Animal welfare groups have protested outside a travelling circus which has lions, tigers, camels and zebras.
Alan Knight was a leader of the protest at the Tonbridge circus site
The Great British Circus is beginning a 10-day run of shows at the Tonbridge Boot Fair site on the A21 in Kent.
"Circuses need to progress into the 21st Century and just have people as performing acts," said Alan Knight, from International Animal Rescue.
Circus owner Martin Lacey said the animals were "athletes" which were properly exercised and gently trained.
About 15 protesters were outside the big top as the audience arrived for Wednesday night's second performance.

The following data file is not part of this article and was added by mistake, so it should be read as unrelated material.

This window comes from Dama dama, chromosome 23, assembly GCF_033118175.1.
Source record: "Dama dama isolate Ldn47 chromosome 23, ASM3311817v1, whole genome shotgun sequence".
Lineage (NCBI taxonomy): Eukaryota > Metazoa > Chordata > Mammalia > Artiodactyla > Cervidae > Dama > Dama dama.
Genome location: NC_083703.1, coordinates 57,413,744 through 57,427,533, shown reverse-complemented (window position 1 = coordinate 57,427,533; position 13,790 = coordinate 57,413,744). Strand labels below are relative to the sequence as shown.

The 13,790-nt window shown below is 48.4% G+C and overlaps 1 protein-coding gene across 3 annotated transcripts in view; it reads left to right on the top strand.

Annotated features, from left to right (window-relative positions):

The circus has five lions and five tigers, all bred in captivity, as well as the other animal performers.
"In today's society we don't need to prove we are dominant over animals," said Mr Knight.
"We should be looking at animals in the environment and conserving animals in the wild, not bringing them in from the wild to a life of pain and torture which is what is happening when they are travelling around the country."
Mr Lacey said he personally had won awards for animal husbandry.
"Everywhere we go we are inspected by environmental health, trading standards and local animal welfare officers," he said.
"They can pull the rug from under us if they find something that is not 100%.
"I think the public should have a choice to see animal acts."